Page 31: of Maritime Reporter Magazine (October 2015)

Marine Design Annual

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U.S. Coast Guard’s Salvage and Marine vessels face. The IMO recognizes that In addition, the complexity of ships Texas A&M Engineering Extension

Fire? ghting regulations is the primary and has worked with member nations to and offshore structures makes updated Service (TEEX), Emergency Services driver in increasing the importance of improve the training while at the same ? re? ghting skills desirable for all in- Training Institute. “As vessels, termi- marine ? re? ghting training in the United time industry is working to improve their volved. nals, and offshore facilities become

States,” said Elliott. “When a vessel is at policies and procedures, many compa- “Live ? re and emergency response more complex, personnel must be pre- a pier, these regulations require a marine nies go well beyond the regulatory re- training for the maritime industry con- pared to adequately deal with any type ? re? ghting remote assessment within an quirements for ? re training.” tinues to evolve,” said Kirk Richardson, of emergency. Incidents vary from ? re hour of noti? cation, an on-site assess- ment within two hours and trained ? re- ? ghting teams and external ? re? ghting systems – such as a tug or portable ? re pump – on-scene within four hours. For “nearshore” operations, within 12 miles of shore, a ? re? ghting team should be on- scene within 8 hours and, for “offshore”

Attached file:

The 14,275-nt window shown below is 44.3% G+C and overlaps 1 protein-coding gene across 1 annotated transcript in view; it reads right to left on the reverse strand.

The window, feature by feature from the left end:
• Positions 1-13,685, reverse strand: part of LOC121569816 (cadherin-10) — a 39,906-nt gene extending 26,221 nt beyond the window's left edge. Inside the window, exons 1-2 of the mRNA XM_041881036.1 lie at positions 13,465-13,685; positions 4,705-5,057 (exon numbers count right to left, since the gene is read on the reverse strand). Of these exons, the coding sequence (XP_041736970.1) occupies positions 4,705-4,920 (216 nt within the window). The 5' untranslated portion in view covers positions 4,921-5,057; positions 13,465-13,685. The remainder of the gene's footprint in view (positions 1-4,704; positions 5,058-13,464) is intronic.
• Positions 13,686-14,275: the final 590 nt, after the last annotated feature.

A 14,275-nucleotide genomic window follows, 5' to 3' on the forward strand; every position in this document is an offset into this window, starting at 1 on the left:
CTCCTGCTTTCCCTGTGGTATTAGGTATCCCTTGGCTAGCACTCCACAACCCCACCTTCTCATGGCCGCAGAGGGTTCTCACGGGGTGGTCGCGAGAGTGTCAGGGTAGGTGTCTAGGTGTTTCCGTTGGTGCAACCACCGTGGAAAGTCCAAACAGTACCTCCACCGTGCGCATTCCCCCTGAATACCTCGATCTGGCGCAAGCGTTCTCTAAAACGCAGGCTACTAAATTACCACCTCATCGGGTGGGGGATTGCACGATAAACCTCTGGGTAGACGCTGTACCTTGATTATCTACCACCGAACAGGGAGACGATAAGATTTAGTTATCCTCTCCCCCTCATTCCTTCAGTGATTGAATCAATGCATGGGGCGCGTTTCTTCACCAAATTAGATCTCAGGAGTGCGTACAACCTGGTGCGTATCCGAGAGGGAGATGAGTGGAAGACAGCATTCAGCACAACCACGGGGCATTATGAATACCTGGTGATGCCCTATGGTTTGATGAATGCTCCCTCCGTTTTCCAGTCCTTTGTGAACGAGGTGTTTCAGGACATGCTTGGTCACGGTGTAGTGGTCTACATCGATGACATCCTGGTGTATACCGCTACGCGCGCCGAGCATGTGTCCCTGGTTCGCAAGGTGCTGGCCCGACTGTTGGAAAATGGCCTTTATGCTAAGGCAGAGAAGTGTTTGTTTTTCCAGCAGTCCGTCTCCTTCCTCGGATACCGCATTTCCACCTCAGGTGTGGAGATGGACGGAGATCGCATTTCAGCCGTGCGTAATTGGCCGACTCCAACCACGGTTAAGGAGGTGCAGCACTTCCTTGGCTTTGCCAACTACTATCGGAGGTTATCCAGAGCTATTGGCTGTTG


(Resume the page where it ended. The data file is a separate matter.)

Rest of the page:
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ing team should be on-scene within 12 hours. To achieve these response time standards, marine salvors must continu- ously train and exercise their ? re teams.”

Additionally, there is a growing rec- ognition of the hazards of shipboard ? re? ghting and the need to provide ad- vanced training to land-based ? re? ght- ers, Elliott said. The unique command and control requirements for marine ? re? ghting operations, combined with the number of agencies and stakeholders involved, require specialized Incident

Command System training for all par- ties, including Federal, State, local, mu- nicipal and industry responders. “Ship operators are seeing the impor- tance of having well trained, thinking, doing ? re ? ghters available onboard to respond,” said Capt. Morely. “While regulations have improved their safety, ? re is still the number one threat these 31

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First published in 1881 Maritime Reporter is the world's largest audited circulation publication serving the global maritime industry.